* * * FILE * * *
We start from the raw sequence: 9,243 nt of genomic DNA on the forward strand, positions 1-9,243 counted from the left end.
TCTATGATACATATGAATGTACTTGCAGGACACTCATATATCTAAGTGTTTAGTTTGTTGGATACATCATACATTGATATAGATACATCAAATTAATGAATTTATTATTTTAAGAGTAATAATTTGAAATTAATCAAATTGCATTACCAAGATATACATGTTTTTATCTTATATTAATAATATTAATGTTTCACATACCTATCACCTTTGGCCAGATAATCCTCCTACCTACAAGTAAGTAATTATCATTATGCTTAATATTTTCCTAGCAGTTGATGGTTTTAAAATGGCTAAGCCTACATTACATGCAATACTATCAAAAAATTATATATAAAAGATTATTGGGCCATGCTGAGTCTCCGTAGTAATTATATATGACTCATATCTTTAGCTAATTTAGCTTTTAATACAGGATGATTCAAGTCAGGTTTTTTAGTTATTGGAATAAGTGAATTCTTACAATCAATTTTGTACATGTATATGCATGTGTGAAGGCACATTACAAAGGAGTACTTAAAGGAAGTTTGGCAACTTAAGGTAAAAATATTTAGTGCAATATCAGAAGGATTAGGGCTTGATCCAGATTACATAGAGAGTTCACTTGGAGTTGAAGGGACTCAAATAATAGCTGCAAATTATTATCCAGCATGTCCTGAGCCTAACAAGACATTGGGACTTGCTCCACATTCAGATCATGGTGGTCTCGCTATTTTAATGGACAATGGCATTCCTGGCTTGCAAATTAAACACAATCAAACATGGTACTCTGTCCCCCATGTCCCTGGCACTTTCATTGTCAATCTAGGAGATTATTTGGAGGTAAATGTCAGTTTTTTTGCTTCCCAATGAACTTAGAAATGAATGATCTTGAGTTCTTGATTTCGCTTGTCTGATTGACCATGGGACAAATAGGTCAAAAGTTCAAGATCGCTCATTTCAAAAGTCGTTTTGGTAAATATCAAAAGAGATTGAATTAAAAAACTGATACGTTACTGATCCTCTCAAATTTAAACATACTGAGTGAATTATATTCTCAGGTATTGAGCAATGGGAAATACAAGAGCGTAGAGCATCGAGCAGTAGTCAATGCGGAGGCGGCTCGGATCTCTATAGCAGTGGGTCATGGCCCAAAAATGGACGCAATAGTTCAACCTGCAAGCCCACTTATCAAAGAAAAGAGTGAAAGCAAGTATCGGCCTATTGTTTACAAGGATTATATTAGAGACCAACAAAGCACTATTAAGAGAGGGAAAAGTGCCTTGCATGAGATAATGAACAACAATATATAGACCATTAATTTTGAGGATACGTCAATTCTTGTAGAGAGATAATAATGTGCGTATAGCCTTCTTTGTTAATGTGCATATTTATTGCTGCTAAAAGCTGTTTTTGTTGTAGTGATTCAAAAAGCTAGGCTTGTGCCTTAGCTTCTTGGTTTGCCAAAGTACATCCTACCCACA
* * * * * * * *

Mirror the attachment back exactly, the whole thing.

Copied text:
We start from the raw sequence: 9,243 nt of genomic DNA on the forward strand, positions 1-9,243 counted from the left end.
TCTATGATACATATGAATGTACTTGCAGGACACTCATATATCTAAGTGTTTAGTTTGTTGGATACATCATACATTGATATAGATACATCAAATTAATGAATTTATTATTTTAAGAGTAATAATTTGAAATTAATCAAATTGCATTACCAAGATATACATGTTTTTATCTTATATTAATAATATTAATGTTTCACATACCTATCACCTTTGGCCAGATAATCCTCCTACCTACAAGTAAGTAATTATCATTATGCTTAATATTTTCCTAGCAGTTGATGGTTTTAAAATGGCTAAGCCTACATTACATGCAATACTATCAAAAAATTATATATAAAAGATTATTGGGCCATGCTGAGTCTCCGTAGTAATTATATATGACTCATATCTTTAGCTAATTTAGCTTTTAATACAGGATGATTCAAGTCAGGTTTTTTAGTTATTGGAATAAGTGAATTCTTACAATCAATTTTGTACATGTATATGCATGTGTGAAGGCACATTACAAAGGAGTACTTAAAGGAAGTTTGGCAACTTAAGGTAAAAATATTTAGTGCAATATCAGAAGGATTAGGGCTTGATCCAGATTACATAGAGAGTTCACTTGGAGTTGAAGGGACTCAAATAATAGCTGCAAATTATTATCCAGCATGTCCTGAGCCTAACAAGACATTGGGACTTGCTCCACATTCAGATCATGGTGGTCTCGCTATTTTAATGGACAATGGCATTCCTGGCTTGCAAATTAAACACAATCAAACATGGTACTCTGTCCCCCATGTCCCTGGCACTTTCATTGTCAATCTAGGAGATTATTTGGAGGTAAATGTCAGTTTTTTTGCTTCCCAATGAACTTAGAAATGAATGATCTTGAGTTCTTGATTTCGCTTGTCTGATTGACCATGGGACAAATAGGTCAAAAGTTCAAGATCGCTCATTTCAAAAGTCGTTTTGGTAAATATCAAAAGAGATTGAATTAAAAAACTGATACGTTACTGATCCTCTCAAATTTAAACATACTGAGTGAATTATATTCTCAGGTATTGAGCAATGGGAAATACAAGAGCGTAGAGCATCGAGCAGTAGTCAATGCGGAGGCGGCTCGGATCTCTATAGCAGTGGGTCATGGCCCAAAAATGGACGCAATAGTTCAACCTGCAAGCCCACTTATCAAAGAAAAGAGTGAAAGCAAGTATCGGCCTATTGTTTACAAGGATTATATTAGAGACCAACAAAGCACTATTAAGAGAGGGAAAAGTGCCTTGCATGAGATAATGAACAACAATATATAGACCATTAATTTTGAGGATACGTCAATTCTTGTAGAGAGATAATAATGTGCGTATAGCCTTCTTTGTTAATGTGCATATTTATTGCTGCTAAAAGCTGTTTTTGTTGTAGTGATTCAAAAAGCTAGGCTTGTGCCTTAGCTTCTTGGTTTGCCAAAGTACATCCTACCCACA